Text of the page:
I found it very interesting that when I was 29 I did a meditation and was given a name ongala.  Then later on, I had a very strong reaction when I came across a Lakota people known as the oglala.  To my western ears, they sound very similar.  And then I discovered the beliefs of the oglala and certain peoples of Central Australia were almost identical - particularly the belief they both came from Pleiades - yet neither group had any contact with each other that I'm aware of.  This probably speaks to my pull toward shamanic practices more than anything else.

 

And what they all have in common, (except the UK connections) is they are all desert areas.  The UK pull is more to do with recent ancestors coming from there about 5 generations ago.

 

As for cultural appropriation.  For me that's easy.  Someone who collects 'made in china' pieces cheaply, who loves the show of a culture and never goes beyond the glitz and glam is appropriating.  Someone who feels a genuine connection and does what they can to study and learn is not appropriating in the current meaning of the word.  It comes down to respect.


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...you need a lot of courage in this life, to make some of the choices you have to make. That's natural. I mean, you can't sit back like an amoeba and just regenerate yourself. You've got to be an exciting, dynamic human being, and there are choices you're going to make that's going to cause you some difficulty, and if it requires some courage on your part, then do it. - Charles Perkins, Arunta Elder, 1998

#35 odalibuc

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Posted 25 April 2016 - 03:51 AM

I can trace my genetic heritage to basically all of Europe, and I feel like none of those cultural traditions apply for me. Its possible that no single cultural tradition matches with what I do. I built my practice from the ground up, without any research into what other cultures had done; I tried paganism, but none of it clicked. Instead, I asked the spirits in the world around me what they knew of the world, the gods, and how magic works. I based my practices in how I was guided by the immaterial world, and its been quite a rewarding experience. I suppose there's a little bit of a lot of traditions in what I practice, because every culture touches on the fundamental truths in different ways and acts on those truths they way that they need to in order to meet the needs of the communities built around them. I'm not looking to build a community. I will help people with what I do when its feasible, but mostly I'm just trying to better myself and understand the forces around me and inside me. And to do that, I will follow where my guides lead me regardless of who else has done it before me. Not to invalidate their experiences or as an attempt to take anything away from them or butcher their own belief systems, but because I need to take that path too. To speak symbolically, there are only so many paths through the same forest. Even if everyone going in and out starts in the different places and has different methods of navigation, paths have to merge and diverge and cross eventually.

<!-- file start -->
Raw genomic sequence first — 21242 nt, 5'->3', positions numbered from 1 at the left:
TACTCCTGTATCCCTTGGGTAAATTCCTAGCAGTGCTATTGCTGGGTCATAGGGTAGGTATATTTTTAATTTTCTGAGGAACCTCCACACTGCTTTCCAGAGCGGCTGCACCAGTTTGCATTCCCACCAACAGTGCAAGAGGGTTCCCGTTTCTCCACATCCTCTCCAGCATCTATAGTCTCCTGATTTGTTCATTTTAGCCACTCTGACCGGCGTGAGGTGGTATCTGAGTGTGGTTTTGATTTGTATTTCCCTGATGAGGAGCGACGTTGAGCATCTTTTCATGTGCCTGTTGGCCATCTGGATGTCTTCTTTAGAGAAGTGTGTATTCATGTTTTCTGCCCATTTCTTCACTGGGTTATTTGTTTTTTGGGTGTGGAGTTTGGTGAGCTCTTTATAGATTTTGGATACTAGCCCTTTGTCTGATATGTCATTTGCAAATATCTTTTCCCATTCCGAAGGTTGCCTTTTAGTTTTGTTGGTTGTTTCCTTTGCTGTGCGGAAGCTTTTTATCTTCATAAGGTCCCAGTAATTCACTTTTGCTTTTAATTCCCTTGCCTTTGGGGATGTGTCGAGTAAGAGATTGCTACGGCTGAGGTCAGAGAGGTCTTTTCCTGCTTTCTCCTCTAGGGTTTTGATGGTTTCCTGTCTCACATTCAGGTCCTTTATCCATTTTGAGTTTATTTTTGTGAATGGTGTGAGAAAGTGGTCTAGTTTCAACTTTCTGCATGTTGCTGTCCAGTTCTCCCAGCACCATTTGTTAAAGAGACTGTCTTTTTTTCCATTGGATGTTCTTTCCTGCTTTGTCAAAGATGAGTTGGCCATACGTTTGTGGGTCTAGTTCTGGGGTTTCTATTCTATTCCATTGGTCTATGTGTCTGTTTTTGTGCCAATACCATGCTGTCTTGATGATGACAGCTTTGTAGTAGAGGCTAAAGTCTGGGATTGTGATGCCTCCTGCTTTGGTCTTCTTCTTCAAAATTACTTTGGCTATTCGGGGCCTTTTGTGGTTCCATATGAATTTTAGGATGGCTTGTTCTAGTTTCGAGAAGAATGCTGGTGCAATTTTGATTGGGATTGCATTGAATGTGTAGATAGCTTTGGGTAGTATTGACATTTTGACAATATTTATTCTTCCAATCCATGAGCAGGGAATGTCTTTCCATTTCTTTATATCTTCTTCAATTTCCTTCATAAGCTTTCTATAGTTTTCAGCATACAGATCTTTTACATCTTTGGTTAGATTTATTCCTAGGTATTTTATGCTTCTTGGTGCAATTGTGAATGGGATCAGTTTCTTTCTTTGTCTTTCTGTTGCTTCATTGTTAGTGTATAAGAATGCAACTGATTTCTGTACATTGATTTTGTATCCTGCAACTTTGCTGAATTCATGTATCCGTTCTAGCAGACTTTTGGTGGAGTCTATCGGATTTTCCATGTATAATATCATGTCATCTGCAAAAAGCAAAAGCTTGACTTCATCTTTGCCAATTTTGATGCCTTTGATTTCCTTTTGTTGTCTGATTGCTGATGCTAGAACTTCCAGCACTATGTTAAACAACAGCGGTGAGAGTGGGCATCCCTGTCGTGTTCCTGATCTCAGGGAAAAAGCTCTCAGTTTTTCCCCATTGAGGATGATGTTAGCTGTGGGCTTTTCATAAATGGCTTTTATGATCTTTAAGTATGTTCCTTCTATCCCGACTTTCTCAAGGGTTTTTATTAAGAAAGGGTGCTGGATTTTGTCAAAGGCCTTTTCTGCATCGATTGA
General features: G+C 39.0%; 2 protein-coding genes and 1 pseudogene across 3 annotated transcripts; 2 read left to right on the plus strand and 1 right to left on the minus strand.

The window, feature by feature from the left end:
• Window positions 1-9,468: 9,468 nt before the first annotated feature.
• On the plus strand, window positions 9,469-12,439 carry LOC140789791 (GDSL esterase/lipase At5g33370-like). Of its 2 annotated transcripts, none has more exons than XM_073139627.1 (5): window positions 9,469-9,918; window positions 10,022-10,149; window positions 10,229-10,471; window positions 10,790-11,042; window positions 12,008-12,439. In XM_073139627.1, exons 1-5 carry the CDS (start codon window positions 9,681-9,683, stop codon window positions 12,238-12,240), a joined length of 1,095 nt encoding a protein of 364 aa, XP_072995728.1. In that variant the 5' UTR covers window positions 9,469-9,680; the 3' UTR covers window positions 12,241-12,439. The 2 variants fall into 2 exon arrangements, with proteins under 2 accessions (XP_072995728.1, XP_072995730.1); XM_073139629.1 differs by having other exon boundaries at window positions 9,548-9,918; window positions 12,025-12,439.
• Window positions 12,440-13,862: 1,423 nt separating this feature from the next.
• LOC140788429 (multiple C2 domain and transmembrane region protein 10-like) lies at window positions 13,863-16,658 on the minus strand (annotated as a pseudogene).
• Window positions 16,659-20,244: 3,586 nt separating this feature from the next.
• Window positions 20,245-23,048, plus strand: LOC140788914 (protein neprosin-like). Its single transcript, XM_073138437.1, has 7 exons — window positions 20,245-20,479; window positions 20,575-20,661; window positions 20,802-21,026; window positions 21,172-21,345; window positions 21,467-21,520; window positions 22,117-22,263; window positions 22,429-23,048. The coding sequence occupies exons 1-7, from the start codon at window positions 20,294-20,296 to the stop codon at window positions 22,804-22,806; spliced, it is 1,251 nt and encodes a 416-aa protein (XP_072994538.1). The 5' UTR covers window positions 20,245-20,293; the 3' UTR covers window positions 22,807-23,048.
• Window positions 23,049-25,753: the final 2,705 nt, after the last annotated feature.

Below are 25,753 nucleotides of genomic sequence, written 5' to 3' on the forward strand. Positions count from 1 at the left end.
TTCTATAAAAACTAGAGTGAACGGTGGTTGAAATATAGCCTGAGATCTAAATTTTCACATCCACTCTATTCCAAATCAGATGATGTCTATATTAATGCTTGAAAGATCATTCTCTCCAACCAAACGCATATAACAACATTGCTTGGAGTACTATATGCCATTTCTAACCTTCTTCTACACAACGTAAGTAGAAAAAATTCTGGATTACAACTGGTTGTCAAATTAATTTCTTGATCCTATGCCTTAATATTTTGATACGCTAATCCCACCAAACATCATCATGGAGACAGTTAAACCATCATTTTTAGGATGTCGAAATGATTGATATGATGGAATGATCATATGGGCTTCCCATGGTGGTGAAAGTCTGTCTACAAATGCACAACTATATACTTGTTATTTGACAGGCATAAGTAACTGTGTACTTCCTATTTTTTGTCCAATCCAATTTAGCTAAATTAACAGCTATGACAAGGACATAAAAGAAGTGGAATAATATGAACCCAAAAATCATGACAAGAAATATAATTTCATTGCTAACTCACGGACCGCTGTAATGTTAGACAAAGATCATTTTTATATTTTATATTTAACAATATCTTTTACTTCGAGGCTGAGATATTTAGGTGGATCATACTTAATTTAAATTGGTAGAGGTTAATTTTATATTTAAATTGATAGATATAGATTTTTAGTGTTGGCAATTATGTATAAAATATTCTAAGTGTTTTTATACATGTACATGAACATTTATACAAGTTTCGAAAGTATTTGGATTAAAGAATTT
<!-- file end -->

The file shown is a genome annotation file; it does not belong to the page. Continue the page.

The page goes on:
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#36 aefre

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Posted 26 April 2016 - 12:47 PM


Cultural appropriation? Well... The truth is, unless you grew up immersed in the practices of any of those, the actual people in these geographical locations who DID grow up with their traditions will laugh and see you as an outsider largely. All of them. Some in fact will guard even the most trivial aspects of their way of life from outsiders. And if you push to learn, you will be seen as appropriating or "stealing" in many cases. This is very difficult when you are a mutt from a transplanted family history because, well, we didn't very well start a whole new culture, religion, traditions etc of our own entirely that has no ties to the past. So do we ever belong anywhere fully? ;)

But we are all getting more and more mixed, and this approach is getting older and older...
 

 

 

I grew up 'immersed' in the practises of my family.  But, I am also the product of a 'mixed' era.

 

EA, you are absolutely right, the 'enclosed' attitude is last weeks news.

 

We no longer live in a world of closed, tight communities.  We move, we emigrate, we marry different races/nationalities and settle on different continents.

 

This has plus and minus points.

 

On the plus side, I have met many other Europeans (from non-English speaking countries) who still live with several generations in the same house or close vicinity.  If your family is cool, then this is wonderful.  Someone said "It takes a village to raise a child" and I agree.  It can be wonderful to grow up in a close-knit community. 

 

On the minus side, not many of us do it any more.  We increasingly live more isolated lives.  I don't expect my kids to stay nearby when they're older.  In fact, I'd be very surprised if they do.  Travel is so easy, I certainly did it.

 

And at some point, many people look back to their 'roots'.  They want to find a base for their beliefs, their ancestry, but we're all so mixed up that it can be almost impossible to trace.

 

I watched a fascinating documentary recently about DNA.  Apparently, blue eyes (like red hair) are a genetic mutation, and scientists now have a theory, that everyone with blue eyes originated from one 'mutated' person in the Baltic region.  Do you have blue eyes?

 

I do, therefore, I'm a Baltic mutant LOL  Who knew?

 

Another theory is, that all human life, as we know it, started in Africa, and we basically all just spread out from there  It makes sense to me.

 

I guess the point I'm trying to make is, we're all cut from the same cloth.  People divide themselves into groups, it makes them feel safe and special.  But in magickal terms, the same practises are often carried out by many different groups.  One of the joys of the interweb (and being an English speaker) is that we can communicate with each other and share this fact.  What I thought was exclusive to me, isn't.  Others practise the same thing, just differently.

 

As Odalibuc, just beautifully said "there are only so many paths through the same forest".